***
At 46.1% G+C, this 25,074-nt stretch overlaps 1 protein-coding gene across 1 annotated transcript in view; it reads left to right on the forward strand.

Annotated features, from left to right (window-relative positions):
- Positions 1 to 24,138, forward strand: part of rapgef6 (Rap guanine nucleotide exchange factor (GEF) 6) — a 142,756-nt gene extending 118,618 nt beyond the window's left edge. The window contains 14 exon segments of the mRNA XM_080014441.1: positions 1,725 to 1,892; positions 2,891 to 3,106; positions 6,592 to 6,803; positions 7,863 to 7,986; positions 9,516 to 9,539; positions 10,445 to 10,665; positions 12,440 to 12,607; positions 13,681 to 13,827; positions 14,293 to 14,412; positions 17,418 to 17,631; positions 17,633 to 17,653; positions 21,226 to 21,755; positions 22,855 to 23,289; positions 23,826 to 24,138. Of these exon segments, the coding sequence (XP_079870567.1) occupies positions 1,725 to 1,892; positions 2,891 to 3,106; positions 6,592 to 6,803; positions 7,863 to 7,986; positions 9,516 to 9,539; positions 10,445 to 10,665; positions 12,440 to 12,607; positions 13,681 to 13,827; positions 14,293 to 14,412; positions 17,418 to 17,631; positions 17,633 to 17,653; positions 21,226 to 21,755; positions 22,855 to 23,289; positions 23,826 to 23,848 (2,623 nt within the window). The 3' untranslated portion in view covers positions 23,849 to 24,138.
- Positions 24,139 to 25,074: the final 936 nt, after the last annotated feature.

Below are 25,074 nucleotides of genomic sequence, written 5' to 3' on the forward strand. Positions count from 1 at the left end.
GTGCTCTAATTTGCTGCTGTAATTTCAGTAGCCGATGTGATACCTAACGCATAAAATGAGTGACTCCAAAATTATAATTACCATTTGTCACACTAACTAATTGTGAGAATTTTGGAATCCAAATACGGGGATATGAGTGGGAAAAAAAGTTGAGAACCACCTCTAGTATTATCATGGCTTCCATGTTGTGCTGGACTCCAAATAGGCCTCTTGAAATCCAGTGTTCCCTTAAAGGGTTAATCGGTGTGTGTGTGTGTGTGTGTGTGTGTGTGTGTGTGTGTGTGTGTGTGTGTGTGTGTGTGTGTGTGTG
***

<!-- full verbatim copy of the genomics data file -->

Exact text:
At 46.1% G+C, this 25,074-nt stretch overlaps 1 protein-coding gene across 1 annotated transcript in view; it reads left to right on the forward strand.

Annotated features, from left to right (window-relative positions):
- Positions 1 to 24,138, forward strand: part of rapgef6 (Rap guanine nucleotide exchange factor (GEF) 6) — a 142,756-nt gene extending 118,618 nt beyond the window's left edge. The window contains 14 exon segments of the mRNA XM_080014441.1: positions 1,725 to 1,892; positions 2,891 to 3,106; positions 6,592 to 6,803; positions 7,863 to 7,986; positions 9,516 to 9,539; positions 10,445 to 10,665; positions 12,440 to 12,607; positions 13,681 to 13,827; positions 14,293 to 14,412; positions 17,418 to 17,631; positions 17,633 to 17,653; positions 21,226 to 21,755; positions 22,855 to 23,289; positions 23,826 to 24,138. Of these exon segments, the coding sequence (XP_079870567.1) occupies positions 1,725 to 1,892; positions 2,891 to 3,106; positions 6,592 to 6,803; positions 7,863 to 7,986; positions 9,516 to 9,539; positions 10,445 to 10,665; positions 12,440 to 12,607; positions 13,681 to 13,827; positions 14,293 to 14,412; positions 17,418 to 17,631; positions 17,633 to 17,653; positions 21,226 to 21,755; positions 22,855 to 23,289; positions 23,826 to 23,848 (2,623 nt within the window). The 3' untranslated portion in view covers positions 23,849 to 24,138.
- Positions 24,139 to 25,074: the final 936 nt, after the last annotated feature.

Below are 25,074 nucleotides of genomic sequence, written 5' to 3' on the forward strand. Positions count from 1 at the left end.
GTGCTCTAATTTGCTGCTGTAATTTCAGTAGCCGATGTGATACCTAACGCATAAAATGAGTGACTCCAAAATTATAATTACCATTTGTCACACTAACTAATTGTGAGAATTTTGGAATCCAAATACGGGGATATGAGTGGGAAAAAAAGTTGAGAACCACCTCTAGTATTATCATGGCTTCCATGTTGTGCTGGACTCCAAATAGGCCTCTTGAAATCCAGTGTTCCCTTAAAGGGTTAATCGGTGTGTGTGTGTGTGTGTGTGTGTGTGTGTGTGTGTGTGTGTGTGTGTGTGTGTGTGTGTGTGTGTG